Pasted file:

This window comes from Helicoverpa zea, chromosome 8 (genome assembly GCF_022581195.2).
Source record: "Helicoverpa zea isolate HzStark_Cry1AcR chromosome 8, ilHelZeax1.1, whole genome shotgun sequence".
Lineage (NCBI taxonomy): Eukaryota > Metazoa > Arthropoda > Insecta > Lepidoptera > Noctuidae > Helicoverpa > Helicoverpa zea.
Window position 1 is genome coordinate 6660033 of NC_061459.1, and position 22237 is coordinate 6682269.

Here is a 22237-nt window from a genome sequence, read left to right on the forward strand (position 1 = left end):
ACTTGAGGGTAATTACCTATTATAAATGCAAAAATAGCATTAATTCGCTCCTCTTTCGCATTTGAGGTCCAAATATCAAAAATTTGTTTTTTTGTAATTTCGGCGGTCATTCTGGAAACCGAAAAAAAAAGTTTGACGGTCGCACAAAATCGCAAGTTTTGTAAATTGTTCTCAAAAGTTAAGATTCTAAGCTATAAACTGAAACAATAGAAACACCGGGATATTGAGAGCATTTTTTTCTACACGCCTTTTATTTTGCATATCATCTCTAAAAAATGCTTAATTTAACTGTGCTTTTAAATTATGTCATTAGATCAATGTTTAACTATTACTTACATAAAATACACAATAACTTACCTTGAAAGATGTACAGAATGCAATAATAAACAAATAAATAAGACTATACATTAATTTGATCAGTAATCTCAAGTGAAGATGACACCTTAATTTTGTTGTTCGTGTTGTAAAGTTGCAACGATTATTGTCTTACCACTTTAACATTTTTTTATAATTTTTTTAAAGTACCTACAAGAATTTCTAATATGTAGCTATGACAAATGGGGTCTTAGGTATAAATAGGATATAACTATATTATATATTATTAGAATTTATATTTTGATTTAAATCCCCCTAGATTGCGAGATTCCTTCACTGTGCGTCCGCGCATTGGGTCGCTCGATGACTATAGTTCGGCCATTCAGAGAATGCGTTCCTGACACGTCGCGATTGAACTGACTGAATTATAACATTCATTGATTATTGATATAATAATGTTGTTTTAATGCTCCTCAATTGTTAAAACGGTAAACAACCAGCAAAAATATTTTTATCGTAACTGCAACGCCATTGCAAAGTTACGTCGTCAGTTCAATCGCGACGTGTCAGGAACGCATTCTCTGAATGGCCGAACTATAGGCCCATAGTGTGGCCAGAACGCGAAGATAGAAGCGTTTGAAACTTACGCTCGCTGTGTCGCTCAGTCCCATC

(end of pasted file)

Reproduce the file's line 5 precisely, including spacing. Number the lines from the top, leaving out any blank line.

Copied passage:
Here is a 22237-nt window from a genome sequence, read left to right on the forward strand (position 1 = left end):